11. I suppose it’s easy for me to say this, not being in your shoes, but i think you need to take a break from garbage, if only a small one. Maybe get out of the city for a weekend or do something in nature to lift your spirit. Take time to recharge.
    Seeing all the garbage all the time can be disheartening for so many reasons: waste, the leftover evidence of rampant consumerism, citizens’ lack of awareness, the bane of over-packaging, etc. Also because so many people are crowded onto an island, the amount of garbage is concentrated and so right in front of you/us.
    From your blog I can see that you’re about educating the masses too–kudos to you for that, but as one person, you’ve taken on a huge job. Would it be possible for you to buddy up with a few more people to strategize about how to be more efficient and cover more territory or leave notices for people that you’ll come by and take their stuff if they put it in a dry shoe box or something like that, rather than throwing everything into a black garbage bag? Could you get people to email you if they have stuff they don’t want that might be useful to you? Just brainstorming here…more media appearances too?.
    And if I can offer one –well, another– piece of advice, don’t keep so much for yourself because no matter how interesting or valuable it might be, it ultimately becomes clutter. Sell as much as you can as fast as you can no matter how much you like it and let go of its weight.

    Your blog is inspiring, and honestly, for the work you do, I wish you could be cloned at least a hundred times.

    1. Thanks for the good words. It is a bit disheartening sometimes, and I’ve been taking it pretty easy of late.

      I can’t think of a way that I could buddy up with anyone else. There’s really just not enough consistent income in it to support employees, and though what I do is easy in a way it takes time and experience to teach someone to trash pick to my standard. It would also be difficult logistically to co-ordinate schedules and all that. I don’t think the shoe box system would work on a efficiency level – it’d be a lot of work even to check for them. Besides, most of my best finds come from people moving or estate clearouts, not so much from your average person living a stable life.

      There’s not much I keep for myself. I like art, lighting, and certain small objects and papers, and even then I have high standards. Most of the things garbage I want to keep fits into a box the size of a milk crate. I’m past most feelings of attachment – I want the money! I still like having a few keepsakes though, to remind me of this time and who knows, perhaps one day sharing them with children.

  12. The problem is there are too many working appliances and too much good furniture thrown out.Too much stuff is manufactured and sold in the first place.Even the people you give stuff to or sell stuff to often have clutter.We all have clutter,and clutter does not bother everyone because many are able to organize it.The last respondent made excellent points,but I think it is not good to see everything as clutter.My friend inherited her parents’ furniture and books and kept most of the books and furniture,but sold several other pièces of furniture she received.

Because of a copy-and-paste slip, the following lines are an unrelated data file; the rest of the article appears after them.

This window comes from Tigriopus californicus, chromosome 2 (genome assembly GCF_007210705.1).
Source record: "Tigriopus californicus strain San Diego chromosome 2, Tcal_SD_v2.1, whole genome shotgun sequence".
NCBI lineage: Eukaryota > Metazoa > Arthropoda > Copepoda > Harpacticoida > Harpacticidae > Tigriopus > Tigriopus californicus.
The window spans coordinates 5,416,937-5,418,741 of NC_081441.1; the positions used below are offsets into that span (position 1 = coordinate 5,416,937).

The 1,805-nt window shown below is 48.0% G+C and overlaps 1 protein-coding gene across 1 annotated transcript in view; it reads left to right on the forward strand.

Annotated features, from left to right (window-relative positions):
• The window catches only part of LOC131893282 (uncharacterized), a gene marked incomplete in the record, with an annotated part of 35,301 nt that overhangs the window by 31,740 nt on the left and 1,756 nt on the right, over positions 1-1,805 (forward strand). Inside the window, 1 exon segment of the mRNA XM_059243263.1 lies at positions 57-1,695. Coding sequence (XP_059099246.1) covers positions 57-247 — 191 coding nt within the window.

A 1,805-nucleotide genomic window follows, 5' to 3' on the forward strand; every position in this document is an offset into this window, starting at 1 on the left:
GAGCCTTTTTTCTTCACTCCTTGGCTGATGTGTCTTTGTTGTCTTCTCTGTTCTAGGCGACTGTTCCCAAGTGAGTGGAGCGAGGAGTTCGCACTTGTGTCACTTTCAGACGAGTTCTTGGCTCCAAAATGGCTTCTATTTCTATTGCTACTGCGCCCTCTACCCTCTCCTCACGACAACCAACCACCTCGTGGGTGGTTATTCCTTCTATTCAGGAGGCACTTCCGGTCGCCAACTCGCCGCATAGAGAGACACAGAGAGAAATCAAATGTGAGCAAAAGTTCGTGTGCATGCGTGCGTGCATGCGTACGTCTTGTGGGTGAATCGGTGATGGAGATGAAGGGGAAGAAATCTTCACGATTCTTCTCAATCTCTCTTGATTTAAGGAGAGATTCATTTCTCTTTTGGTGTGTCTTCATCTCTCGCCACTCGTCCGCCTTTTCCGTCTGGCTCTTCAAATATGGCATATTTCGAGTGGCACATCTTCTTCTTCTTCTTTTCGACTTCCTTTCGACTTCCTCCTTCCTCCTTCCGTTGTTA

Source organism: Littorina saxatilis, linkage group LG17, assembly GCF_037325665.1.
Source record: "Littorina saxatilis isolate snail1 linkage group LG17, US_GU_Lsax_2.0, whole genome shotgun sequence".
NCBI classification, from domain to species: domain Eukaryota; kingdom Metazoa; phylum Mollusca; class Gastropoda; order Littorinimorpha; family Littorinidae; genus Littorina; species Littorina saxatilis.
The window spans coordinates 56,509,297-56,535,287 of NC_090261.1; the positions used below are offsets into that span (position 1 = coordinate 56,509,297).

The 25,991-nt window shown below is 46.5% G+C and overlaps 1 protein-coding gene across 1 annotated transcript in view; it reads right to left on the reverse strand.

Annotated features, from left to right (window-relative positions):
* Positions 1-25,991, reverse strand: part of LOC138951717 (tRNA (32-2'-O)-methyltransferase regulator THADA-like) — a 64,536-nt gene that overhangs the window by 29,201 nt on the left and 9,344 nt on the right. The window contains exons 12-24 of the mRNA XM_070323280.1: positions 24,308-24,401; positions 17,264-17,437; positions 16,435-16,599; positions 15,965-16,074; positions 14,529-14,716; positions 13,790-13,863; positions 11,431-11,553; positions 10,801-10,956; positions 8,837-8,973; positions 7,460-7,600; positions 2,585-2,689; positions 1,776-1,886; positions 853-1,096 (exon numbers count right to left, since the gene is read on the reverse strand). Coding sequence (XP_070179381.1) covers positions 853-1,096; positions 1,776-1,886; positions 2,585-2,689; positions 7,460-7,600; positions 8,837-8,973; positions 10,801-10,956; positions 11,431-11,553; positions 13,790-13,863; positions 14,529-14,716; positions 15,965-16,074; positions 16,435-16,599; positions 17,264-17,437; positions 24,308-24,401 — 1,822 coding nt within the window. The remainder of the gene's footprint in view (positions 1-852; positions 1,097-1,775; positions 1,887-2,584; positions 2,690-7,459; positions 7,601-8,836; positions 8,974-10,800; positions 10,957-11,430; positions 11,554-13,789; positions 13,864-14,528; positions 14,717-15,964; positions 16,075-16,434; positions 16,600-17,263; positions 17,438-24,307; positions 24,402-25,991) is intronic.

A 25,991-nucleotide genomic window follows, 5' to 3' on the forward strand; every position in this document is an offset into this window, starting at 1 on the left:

1. I agree with that. Things aren’t made to last these days, and production quality is extremely shoddy. If manufacturers spent more time designing things better then we wouldn’t waste as much. At the same time, people have mostly forgot about repair as a skill, and just throw things out when they break. Sadly, this is also more cost effective, mostly because our electronics are extremely cheap, which is largely because they are made by wage-slaves in China (and we obviously don’t pay them much). Sad state of affairs really.

  13. I can see how you’d get fatigued, looking at the local level at missed opportunities to save things from landfill. There’s always the potential for one more ‘goldmine’ garbage pile around the next corner. For one man, you’re doing a great job in your city. Just don’t forget that, thanks to your blog, you’re inspiring people all round the world to look at what they discard and consider how best to save it from waste/landfill. Thank-you for that.

  14. Don’t give up your good work, but I understand fatigue when you have to deal with too much stuff. I got it when my house started to clutter up with unsold stuff. It started to look like a hoarders place! Oh hell no, not me… Found a solution for that when I discovered a free pick up center in my area over a year ago. Since then I bring them a big bag almost weekly. Ok I take home some too, but restrict myself to things I need or want for myself, or it has to be really interesting. During that year I barely made any rounds, only picked from the dump in front of my door. Now my house starts to look nice again and I’m inspired to get back in more seriously. Also got back to blogging about it again. And I’m so glad I came across yours!